2006 North American Brass Band Championships - Championship Section retrospective

5-Apr-2006

4BR looks back at the playing at the Championship Section Contest as Columbus conquered the New World once again.


The Championship Section at the NABBA Championships took place for the first time in the Stem Concert Hall on the campus of Indiana University Southeast.  The hall was a bit small, which in some ways was nice as most of the bands had good audience to perform to.  However, the theatre was very live in acoustic and this may have been to the detriment of a few bands.

Before the contest, the Brass Band of Columbus took some inspiration from one of the adjudicators, Ray Farr, knowing that his band, Reg Vardy had recently won the Northern Areas of the Great Britain Brass Band Regional Championships off the number1 draw.  Therefore the band was determined to come out and provide a musical performance that would set the bar quite high (and that they did). 

Columbus
Head for the Mountains! - Brass Band Columbus tackle Gregson's work on their way to victory

They opened the contest making a bold statement with some fine balance and warm sounds during the introduction to Robert Redhead's Quintessence.  The cornet section showed their depth with tight playing in the front row and there was also some very fine play by their back row cornets as well.  They finished with the test piece, Of Men and Mountains (Gregson) and whilst there were perhaps a few loose moments, they really brought out the musical shape of lines in the piece with a warm sound and good dynamic flow.

The Illinois Brass Band took to the stage next and whilst the band has improved greatly from their NABBA and U.S. Open performances two years ago, they still were not quite up for the challenge.  Harrison's Dream (Graham) may have been a bit too ambitious a choice for them to take on in addition to Of Men and Mountains at this stage in their development but at least it appears new MD Ryan Nelson has them on the right track.

Coming in second place, the James Madison University Brass Band was making their debut in the Championship Section and they made quite an impression with the adjudicators and audience.  Opening with the test piece, JMUBB was very clean and showed some fine technique.  However, at times the cornet section was a bit harsh and the band as a whole could have made more of the softer dynamics.  Their own choice, Paganini Variations (Wilby), also showed some fantastic precision and clarity.  However, once again, the band played at times too loud and covered some of their fine soloists.

The Fountain City Brass Band had to once again come away wondering what they would need to do to get a result.  They began with a bit of a pacey rendition of the test piece and whilst they held things very tight for most of the piece, bits of it did get ragged towards the end.  There was also some fine flugel playing from their soloist prize winner Doug Reneau.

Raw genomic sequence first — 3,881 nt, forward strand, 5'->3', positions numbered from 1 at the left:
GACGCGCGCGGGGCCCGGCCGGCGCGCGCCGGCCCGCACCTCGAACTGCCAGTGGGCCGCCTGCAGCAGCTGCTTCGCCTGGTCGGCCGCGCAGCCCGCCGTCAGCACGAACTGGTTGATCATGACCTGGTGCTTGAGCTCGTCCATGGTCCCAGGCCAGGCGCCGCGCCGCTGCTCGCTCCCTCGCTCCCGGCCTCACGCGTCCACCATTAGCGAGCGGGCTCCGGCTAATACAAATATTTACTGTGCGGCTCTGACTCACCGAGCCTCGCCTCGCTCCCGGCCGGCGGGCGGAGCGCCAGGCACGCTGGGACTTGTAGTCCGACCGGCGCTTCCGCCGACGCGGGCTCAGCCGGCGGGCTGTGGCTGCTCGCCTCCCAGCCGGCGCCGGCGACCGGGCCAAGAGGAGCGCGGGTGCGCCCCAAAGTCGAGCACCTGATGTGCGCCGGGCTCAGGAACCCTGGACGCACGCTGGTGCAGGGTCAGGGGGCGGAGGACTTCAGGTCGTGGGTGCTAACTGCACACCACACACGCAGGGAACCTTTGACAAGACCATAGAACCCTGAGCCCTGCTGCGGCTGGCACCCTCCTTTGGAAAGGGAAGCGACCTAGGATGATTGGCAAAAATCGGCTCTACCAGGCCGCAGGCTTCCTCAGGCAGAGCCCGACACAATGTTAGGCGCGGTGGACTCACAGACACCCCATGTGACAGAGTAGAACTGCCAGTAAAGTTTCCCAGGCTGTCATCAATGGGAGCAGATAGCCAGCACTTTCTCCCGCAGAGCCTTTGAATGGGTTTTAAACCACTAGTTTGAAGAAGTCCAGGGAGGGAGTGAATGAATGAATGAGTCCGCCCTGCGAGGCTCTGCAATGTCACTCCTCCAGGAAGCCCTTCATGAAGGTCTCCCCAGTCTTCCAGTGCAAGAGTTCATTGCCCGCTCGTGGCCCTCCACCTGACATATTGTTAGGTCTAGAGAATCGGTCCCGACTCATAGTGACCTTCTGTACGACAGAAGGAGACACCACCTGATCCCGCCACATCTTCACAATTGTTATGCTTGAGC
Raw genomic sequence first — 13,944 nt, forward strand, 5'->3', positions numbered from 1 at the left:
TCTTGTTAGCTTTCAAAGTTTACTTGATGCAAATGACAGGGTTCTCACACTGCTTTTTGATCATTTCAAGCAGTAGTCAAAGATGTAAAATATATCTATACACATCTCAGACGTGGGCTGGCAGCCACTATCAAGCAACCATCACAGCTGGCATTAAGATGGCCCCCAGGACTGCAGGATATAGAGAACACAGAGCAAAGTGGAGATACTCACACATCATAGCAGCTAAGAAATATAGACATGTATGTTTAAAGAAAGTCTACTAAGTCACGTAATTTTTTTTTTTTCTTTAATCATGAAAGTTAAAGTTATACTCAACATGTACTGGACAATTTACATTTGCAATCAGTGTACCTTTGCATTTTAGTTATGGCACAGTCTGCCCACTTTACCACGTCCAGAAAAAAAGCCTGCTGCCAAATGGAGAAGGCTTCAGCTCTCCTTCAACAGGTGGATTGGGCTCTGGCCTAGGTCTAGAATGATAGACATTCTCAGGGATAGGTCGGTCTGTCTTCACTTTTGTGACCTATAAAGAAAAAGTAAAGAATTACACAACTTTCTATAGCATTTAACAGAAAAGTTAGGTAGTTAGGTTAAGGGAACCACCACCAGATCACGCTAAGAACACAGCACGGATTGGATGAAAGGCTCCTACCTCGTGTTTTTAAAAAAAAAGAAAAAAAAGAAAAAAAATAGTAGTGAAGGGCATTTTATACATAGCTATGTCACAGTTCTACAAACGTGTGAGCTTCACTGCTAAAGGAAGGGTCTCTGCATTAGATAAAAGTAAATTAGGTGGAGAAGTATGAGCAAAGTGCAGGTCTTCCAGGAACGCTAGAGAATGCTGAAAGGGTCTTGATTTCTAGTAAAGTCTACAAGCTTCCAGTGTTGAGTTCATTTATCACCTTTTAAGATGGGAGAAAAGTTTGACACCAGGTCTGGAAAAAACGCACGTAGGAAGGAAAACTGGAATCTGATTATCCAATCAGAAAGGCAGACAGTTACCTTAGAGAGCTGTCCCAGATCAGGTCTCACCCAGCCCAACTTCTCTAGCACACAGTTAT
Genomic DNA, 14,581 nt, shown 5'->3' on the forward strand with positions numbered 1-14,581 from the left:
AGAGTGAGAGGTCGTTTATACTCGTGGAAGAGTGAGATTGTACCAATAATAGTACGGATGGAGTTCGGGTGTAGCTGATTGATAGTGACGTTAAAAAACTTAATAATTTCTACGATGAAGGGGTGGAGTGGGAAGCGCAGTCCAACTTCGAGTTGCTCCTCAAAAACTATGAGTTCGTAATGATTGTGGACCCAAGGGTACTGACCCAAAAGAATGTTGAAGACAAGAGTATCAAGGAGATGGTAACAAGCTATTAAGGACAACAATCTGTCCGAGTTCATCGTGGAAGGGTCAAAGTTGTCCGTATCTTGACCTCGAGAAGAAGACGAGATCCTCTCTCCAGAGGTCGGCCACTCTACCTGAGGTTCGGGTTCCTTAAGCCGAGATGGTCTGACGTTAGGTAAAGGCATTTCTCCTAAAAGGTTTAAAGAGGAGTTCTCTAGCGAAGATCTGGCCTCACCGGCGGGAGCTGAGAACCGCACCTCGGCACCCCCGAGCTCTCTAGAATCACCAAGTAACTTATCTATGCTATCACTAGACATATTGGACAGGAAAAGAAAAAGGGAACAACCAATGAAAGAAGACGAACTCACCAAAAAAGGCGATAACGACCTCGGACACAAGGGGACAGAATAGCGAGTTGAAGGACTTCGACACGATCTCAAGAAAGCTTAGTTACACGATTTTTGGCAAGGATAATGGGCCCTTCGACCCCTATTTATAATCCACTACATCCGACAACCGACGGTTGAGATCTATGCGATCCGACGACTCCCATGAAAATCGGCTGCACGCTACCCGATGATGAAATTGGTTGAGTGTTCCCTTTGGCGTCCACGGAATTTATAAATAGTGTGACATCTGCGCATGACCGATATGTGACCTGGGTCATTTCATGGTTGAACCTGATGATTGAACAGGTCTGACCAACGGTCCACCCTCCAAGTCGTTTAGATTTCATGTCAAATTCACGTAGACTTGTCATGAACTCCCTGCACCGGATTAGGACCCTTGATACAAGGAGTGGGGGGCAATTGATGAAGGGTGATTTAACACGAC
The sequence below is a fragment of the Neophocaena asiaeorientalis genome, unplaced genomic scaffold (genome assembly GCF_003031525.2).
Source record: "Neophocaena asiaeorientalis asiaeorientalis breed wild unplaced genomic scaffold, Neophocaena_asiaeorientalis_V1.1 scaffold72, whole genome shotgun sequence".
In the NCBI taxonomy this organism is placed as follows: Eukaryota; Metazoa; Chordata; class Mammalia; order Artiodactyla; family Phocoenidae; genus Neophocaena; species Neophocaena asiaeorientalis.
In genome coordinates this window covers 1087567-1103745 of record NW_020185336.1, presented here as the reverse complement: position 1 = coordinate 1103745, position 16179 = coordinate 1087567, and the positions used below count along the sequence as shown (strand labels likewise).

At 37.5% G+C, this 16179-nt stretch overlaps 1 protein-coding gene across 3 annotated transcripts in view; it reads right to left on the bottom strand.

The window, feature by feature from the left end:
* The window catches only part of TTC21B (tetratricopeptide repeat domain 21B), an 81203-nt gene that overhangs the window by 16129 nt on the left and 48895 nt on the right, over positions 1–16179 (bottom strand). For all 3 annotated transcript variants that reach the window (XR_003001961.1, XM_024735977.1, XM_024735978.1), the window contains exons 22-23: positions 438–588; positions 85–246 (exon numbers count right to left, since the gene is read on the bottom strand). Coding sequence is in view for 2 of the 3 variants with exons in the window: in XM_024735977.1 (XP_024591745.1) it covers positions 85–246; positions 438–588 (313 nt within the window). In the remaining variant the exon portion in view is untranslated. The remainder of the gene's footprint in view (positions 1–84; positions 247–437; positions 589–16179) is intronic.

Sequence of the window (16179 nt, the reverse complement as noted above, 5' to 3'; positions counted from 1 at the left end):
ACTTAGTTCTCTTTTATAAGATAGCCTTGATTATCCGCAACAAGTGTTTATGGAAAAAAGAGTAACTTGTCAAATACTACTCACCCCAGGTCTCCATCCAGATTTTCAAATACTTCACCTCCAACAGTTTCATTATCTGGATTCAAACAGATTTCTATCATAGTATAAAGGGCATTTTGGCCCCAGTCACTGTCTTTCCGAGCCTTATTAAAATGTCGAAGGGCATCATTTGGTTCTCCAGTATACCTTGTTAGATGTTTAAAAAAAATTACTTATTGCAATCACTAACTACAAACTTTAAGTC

Fountain City
Blitz! - Fountain City go all out on the attack

Blitz (Bourgeois) was quite stunning however, featuring fantastic soloists throughout the band. It was very clean and in-tune and the band showed much more control with their loud dynamics today than they had at the U.S. Open where they were criticized by both the adjudicators and the 4BR team who was out there covering the event last year.   The only issue to take fault with may have been some inconsistencies in tone as lines were passed back and forth between sections. Whilst their 3rd place result must have been disappointing, they can take some comfort that they were only 0.4 points behind the winners. If they can just crack the flaw of trying to blow too hard too often they will surely become the band to beat here in future years.

Keith Wilkinson led the Brass Band of the Western Reserve to the fourth spot.  Whilst the fast sections were quite tight and the band featured a nice horn section, things unraveled a bit in the middle slow section with some blips from the featured soloists.  The band then took on the British area test piece Journey to the Centre of the Earth (Graham).  The opening and its reprise did not quite attain the appropriate effect, but once the piece got moving it was very exciting.  Once again the horns featured with their rips and some very dynamic crescendos brought musicality to the performance.  Perhaps one of the highlights of the contest however was the fine play of their solo trombone and bass trombone in their respective features.  This was certainly another fine performance on the day and good own choice selection from a band making real progress.

Chicago Brass Band was the penultimate band in both the draw and placing and their Of Men and Mountains was not a strong performance.  Whilst soprano Guy Clark was on top form on the day, pitch, clarity and individual blips from others hindered the musical message MD Colin Holman was certainly trying to deliver.